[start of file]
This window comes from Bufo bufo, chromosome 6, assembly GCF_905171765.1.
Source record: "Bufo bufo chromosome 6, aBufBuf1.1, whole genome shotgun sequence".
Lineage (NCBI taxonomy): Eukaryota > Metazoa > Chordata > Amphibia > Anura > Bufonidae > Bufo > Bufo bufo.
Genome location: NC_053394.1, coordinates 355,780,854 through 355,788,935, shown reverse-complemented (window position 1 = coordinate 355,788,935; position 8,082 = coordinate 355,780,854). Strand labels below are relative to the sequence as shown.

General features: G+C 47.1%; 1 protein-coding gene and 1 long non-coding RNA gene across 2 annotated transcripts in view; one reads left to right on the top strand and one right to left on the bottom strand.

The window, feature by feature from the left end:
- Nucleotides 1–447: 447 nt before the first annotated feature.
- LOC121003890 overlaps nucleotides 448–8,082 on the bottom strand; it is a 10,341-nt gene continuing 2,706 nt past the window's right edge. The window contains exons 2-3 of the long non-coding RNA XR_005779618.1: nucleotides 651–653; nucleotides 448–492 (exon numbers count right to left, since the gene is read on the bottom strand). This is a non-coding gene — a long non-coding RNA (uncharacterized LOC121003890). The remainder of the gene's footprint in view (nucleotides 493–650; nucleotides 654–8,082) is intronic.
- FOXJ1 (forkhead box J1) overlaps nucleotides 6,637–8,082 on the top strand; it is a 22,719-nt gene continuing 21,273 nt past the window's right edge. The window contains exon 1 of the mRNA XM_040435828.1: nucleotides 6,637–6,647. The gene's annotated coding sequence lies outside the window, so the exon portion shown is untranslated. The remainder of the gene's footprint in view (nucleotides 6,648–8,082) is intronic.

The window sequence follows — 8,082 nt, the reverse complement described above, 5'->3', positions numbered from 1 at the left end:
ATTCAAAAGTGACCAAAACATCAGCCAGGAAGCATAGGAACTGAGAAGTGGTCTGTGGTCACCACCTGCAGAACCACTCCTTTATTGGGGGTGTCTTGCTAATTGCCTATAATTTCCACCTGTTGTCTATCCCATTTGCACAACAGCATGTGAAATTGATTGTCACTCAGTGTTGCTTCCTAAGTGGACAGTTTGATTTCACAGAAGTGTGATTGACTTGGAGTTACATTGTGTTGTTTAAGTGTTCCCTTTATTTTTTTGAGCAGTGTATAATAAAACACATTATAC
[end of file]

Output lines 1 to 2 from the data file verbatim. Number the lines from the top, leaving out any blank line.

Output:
This window comes from Bufo bufo, chromosome 6, assembly GCF_905171765.1.
Source record: "Bufo bufo chromosome 6, aBufBuf1.1, whole genome shotgun sequence".